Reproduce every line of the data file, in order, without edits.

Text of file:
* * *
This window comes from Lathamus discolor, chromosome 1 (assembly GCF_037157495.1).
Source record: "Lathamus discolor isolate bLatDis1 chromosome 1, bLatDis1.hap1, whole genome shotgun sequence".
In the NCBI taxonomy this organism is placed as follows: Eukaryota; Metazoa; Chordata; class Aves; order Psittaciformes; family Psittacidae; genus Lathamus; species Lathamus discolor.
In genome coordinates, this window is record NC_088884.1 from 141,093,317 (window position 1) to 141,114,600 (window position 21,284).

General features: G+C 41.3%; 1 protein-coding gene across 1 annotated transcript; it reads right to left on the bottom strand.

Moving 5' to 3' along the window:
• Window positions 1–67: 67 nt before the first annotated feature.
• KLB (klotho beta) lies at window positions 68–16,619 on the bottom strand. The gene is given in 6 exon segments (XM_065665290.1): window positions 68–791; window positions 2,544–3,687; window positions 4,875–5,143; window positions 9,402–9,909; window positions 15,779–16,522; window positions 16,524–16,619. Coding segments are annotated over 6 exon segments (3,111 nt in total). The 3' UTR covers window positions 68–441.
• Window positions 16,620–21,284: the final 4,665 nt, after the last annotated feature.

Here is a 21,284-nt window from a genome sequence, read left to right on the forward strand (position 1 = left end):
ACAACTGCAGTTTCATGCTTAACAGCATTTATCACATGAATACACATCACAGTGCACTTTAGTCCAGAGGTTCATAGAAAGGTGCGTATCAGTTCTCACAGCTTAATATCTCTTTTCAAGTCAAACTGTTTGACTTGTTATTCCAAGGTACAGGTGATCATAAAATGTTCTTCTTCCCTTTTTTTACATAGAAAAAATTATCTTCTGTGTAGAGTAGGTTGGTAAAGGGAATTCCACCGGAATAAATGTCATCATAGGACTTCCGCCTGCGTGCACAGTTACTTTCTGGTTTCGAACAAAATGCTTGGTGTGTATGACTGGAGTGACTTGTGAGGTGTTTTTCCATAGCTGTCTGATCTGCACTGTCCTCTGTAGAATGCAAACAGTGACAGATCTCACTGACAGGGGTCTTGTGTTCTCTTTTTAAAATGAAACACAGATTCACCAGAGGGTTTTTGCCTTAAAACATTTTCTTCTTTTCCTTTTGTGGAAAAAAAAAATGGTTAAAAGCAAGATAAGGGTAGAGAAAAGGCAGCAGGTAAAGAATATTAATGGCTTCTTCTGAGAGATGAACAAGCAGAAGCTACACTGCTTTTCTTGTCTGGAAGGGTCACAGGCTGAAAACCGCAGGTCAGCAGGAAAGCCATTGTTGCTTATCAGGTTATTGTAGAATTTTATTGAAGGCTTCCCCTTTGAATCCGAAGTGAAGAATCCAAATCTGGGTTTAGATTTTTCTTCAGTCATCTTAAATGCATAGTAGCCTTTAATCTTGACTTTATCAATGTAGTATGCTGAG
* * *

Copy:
This window comes from Lathamus discolor, chromosome 1 (assembly GCF_037157495.1).
Source record: "Lathamus discolor isolate bLatDis1 chromosome 1, bLatDis1.hap1, whole genome shotgun sequence".
In the NCBI taxonomy this organism is placed as follows: Eukaryota; Metazoa; Chordata; class Aves; order Psittaciformes; family Psittacidae; genus Lathamus; species Lathamus discolor.
In genome coordinates, this window is record NC_088884.1 from 141,093,317 (window position 1) to 141,114,600 (window position 21,284).

General features: G+C 41.3%; 1 protein-coding gene across 1 annotated transcript; it reads right to left on the bottom strand.

Moving 5' to 3' along the window:
• Window positions 1–67: 67 nt before the first annotated feature.
• KLB (klotho beta) lies at window positions 68–16,619 on the bottom strand. The gene is given in 6 exon segments (XM_065665290.1): window positions 68–791; window positions 2,544–3,687; window positions 4,875–5,143; window positions 9,402–9,909; window positions 15,779–16,522; window positions 16,524–16,619. Coding segments are annotated over 6 exon segments (3,111 nt in total). The 3' UTR covers window positions 68–441.
• Window positions 16,620–21,284: the final 4,665 nt, after the last annotated feature.

Here is a 21,284-nt window from a genome sequence, read left to right on the forward strand (position 1 = left end):
ACAACTGCAGTTTCATGCTTAACAGCATTTATCACATGAATACACATCACAGTGCACTTTAGTCCAGAGGTTCATAGAAAGGTGCGTATCAGTTCTCACAGCTTAATATCTCTTTTCAAGTCAAACTGTTTGACTTGTTATTCCAAGGTACAGGTGATCATAAAATGTTCTTCTTCCCTTTTTTTACATAGAAAAAATTATCTTCTGTGTAGAGTAGGTTGGTAAAGGGAATTCCACCGGAATAAATGTCATCATAGGACTTCCGCCTGCGTGCACAGTTACTTTCTGGTTTCGAACAAAATGCTTGGTGTGTATGACTGGAGTGACTTGTGAGGTGTTTTTCCATAGCTGTCTGATCTGCACTGTCCTCTGTAGAATGCAAACAGTGACAGATCTCACTGACAGGGGTCTTGTGTTCTCTTTTTAAAATGAAACACAGATTCACCAGAGGGTTTTTGCCTTAAAACATTTTCTTCTTTTCCTTTTGTGGAAAAAAAAAATGGTTAAAAGCAAGATAAGGGTAGAGAAAAGGCAGCAGGTAAAGAATATTAATGGCTTCTTCTGAGAGATGAACAAGCAGAAGCTACACTGCTTTTCTTGTCTGGAAGGGTCACAGGCTGAAAACCGCAGGTCAGCAGGAAAGCCATTGTTGCTTATCAGGTTATTGTAGAATTTTATTGAAGGCTTCCCCTTTGAATCCGAAGTGAAGAATCCAAATCTGGGTTTAGATTTTTCTTCAGTCATCTTAAATGCATAGTAGCCTTTAATCTTGACTTTATCAATGTAGTATGCTGAG